Champion trees highlight Cathedral Hills
Zach Urness/Daily Courier

This knobcone tree is the largest of its known species in Oregon.

The Cathedral Hills Trails System, which is just a few minutes south of Grants Pass, is home to two Oregon state champion trees -- a whiteleaf manzanita and knobcone pine. Here’s a link to a photo gallery of Cathedral Hills and a video.

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By Zach Urness of the Daily Courier

Paul Brown is the type of hiker who pays attention to details.

The former park ranger and wildlife illustrator notices woodland minutia the average person might miss, such as the nesting habits of a pileated woodpecker or the pattern of moss growing on a tree.

So when the 50-year-old came across two uniquely large trees in the Cathedral Hills Trail System south of Grants Pass — a whiteleaf manzanita and knobcone pine — he could tell there might be something special about them.

Turns out he was right.

Both trees are the largest of their species in the state, according to the Oregon Department of Forestry’s Big Tree Registry (now called the Oregon Champion Tree Registry), which has been tracking the Beaver State’s most impressive trees since 1941.

“It’s amazing when somebody finds these type of trees right in the middle of a busy place (like Cathedral Hills), that nobody knew about,” said Frank Callahan, a Central Point botanist who made official measurements on the two trees. “You’re always surprised no one has removed them when they’re this close to an urban area.”

Cathedral Hills’ state champion trees are not immediately obvious to the amateur tree hunter. The knobcone pine (pinus attenuata) is massive for its species, with a height of 117 feet and circumference of 118 inches, but it’s crowded by ponderosa pines and Douglas firs.

It’s only when you look at the bark, which has a more smooth grayish quality — like the cracked skin of an elephant — that distinguishes it from the deep, wavey indentations of a pine trees.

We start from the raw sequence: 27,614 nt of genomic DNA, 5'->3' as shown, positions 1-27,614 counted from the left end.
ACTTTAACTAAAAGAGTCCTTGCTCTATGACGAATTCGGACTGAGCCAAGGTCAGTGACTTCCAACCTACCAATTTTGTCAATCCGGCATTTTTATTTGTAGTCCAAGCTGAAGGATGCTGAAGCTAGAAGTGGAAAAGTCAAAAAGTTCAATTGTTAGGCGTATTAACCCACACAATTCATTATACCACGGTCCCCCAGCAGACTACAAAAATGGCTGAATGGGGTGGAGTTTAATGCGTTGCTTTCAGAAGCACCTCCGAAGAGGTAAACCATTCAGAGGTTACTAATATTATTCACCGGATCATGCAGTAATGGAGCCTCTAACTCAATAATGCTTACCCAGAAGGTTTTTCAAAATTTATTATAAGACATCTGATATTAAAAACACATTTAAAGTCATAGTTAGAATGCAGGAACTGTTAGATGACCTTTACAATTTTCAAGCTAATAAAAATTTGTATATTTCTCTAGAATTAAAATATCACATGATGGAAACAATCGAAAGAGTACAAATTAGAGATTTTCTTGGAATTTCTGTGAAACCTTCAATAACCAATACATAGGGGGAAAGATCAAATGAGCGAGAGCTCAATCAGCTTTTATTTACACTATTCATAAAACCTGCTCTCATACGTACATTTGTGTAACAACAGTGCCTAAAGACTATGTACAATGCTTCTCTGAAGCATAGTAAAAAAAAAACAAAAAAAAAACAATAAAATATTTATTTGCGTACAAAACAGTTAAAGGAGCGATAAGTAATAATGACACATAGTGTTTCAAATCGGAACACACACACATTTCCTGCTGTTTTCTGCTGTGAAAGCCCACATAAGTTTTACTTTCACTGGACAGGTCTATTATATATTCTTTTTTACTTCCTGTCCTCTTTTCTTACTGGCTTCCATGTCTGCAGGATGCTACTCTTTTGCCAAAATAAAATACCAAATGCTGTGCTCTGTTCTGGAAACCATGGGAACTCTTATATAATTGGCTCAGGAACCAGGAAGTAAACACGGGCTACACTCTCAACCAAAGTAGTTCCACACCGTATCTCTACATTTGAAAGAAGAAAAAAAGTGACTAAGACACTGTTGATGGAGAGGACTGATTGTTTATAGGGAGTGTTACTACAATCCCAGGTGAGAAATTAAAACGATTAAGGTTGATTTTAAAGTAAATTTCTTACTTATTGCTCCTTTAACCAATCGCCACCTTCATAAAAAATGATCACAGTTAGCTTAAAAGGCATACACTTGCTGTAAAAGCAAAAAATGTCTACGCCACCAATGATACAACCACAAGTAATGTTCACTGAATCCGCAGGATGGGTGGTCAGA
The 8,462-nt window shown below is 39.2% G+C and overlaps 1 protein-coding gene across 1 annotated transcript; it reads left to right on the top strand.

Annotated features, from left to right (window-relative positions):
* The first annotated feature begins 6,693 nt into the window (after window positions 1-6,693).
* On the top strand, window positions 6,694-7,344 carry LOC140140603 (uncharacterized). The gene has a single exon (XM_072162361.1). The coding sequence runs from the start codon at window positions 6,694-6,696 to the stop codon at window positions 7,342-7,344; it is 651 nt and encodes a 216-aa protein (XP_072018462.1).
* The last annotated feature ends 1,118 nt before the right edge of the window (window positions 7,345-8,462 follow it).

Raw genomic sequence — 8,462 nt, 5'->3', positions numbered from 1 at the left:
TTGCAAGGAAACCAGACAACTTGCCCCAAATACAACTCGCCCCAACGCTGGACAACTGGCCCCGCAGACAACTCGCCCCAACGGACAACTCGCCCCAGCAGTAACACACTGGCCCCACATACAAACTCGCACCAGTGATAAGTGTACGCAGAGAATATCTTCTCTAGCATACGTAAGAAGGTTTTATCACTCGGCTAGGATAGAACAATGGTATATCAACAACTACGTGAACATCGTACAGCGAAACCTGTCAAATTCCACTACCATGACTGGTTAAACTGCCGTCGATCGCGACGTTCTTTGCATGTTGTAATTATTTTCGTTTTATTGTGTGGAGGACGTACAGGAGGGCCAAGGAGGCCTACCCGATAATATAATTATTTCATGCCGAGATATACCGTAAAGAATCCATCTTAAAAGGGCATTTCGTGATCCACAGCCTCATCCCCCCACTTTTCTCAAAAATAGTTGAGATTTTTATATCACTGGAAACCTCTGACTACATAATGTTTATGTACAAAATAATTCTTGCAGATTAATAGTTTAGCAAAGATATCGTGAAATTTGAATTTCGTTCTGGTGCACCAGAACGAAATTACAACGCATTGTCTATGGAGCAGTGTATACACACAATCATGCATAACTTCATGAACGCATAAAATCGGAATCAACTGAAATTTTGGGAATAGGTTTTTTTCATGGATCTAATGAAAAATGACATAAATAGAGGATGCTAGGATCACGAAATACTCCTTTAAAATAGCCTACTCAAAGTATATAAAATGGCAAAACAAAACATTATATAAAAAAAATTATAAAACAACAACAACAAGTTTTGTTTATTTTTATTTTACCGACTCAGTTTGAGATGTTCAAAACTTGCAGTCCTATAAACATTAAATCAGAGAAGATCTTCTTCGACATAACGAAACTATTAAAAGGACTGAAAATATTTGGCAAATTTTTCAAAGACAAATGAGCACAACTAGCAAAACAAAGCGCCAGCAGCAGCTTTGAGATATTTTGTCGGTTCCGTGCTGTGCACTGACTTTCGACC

“It’s really unusual in size because they tend to be much smaller and grow in places with a serpentine soil structure,” Brown said of the knobcone. “But this one is growing very happily in the bottom land.”

In fact, Brown, a Grants Pass resident, believes the knobcone has grown so large because it’s fighting for sunlight with the other, faster-growing trees.

“It has to focus on growing to keep from being shaded by the other trees,” he said. “And it’s more than holding its own. It’s very healthy and could easily be around for another 50 to 100 years.”

The tree itself is fairly easy to find. It’s located about the midway point of the Ponderosa Pine Loop at a bend in the trial.

The whiteleaf manzanita is more hidden. It’s located off-trail near the junction of Cloverlawn, Hogback and Zed’s Way trails.

“I must have walked past it a dozen times before I noticed it,” Brown said. “There are a bunch of large manzanitas in that area and it wasn’t until I wondered little around a little that I found it.”

The process Brown used to turn the Cathedral Hills knobcone and manzanita into state champion trees was fairly simple.

The Oregon Department of Forestry began keeping track of Oregon’s largest trees in 1941. But because of a lack of funding, the department has delegated the task to nonprofit groups recently.

Portland-based nonprofit Ascending the Giants maintains the database, which includes 137 different species of trees. They take nominations for champion trees from people, such as Brown, who nominate trees by sending in pictures and measurements (trunk circumference, the height and average crown spread).

If the nominated tree is the largest on record, they send out a local expert to verify the tree’s measurements.

“We feel it’s important to keep track of champion trees for the simple reason that many of the biggest ones are long gone, and we feel it’s important to keep as many as possible around for future generations,” said Brian French, President of Ascending the Giants. “We want people to know what a tree really should look like, and we want more people to get involved. It really doesn’t take much to nominate a tree.”

Not every champion tree is accessible by the public. French said many are located on private property or deep in the wilderness.

In some ways, that makes the Cathedral Hills’ knobcone and manzanita trees that much more impressive. They’re the rare state champions located in a place where the public can enjoy them.

Not everyone has the same eyes for the wilderness as Paul Brown. But with a short hike and extra attention to detail, anyone in the region can gaze upon these Oregon champions.

“They do stand out,” Brown said. “It makes hiking a lot more fun when you find these surprises out along the trail.”

CATHEDRAL HILLS STATE CHAMPIONS

Knobcone pine (Pinus attenuata)

Height — 117 feet

Circumference — 118 inches (9' 10")

Average crown spread — 51 inches

Location — midway point of Ponderosa Pine Trail

Whiteleaf manzanita (Arctostaphylos manzanita)

Height — 25 feet

Circumference — 55 inches (4' 7")

Average crown spread — 28 inches

Location — near the junction of Cloverlawn, Hogback and Zed’s Way trails.

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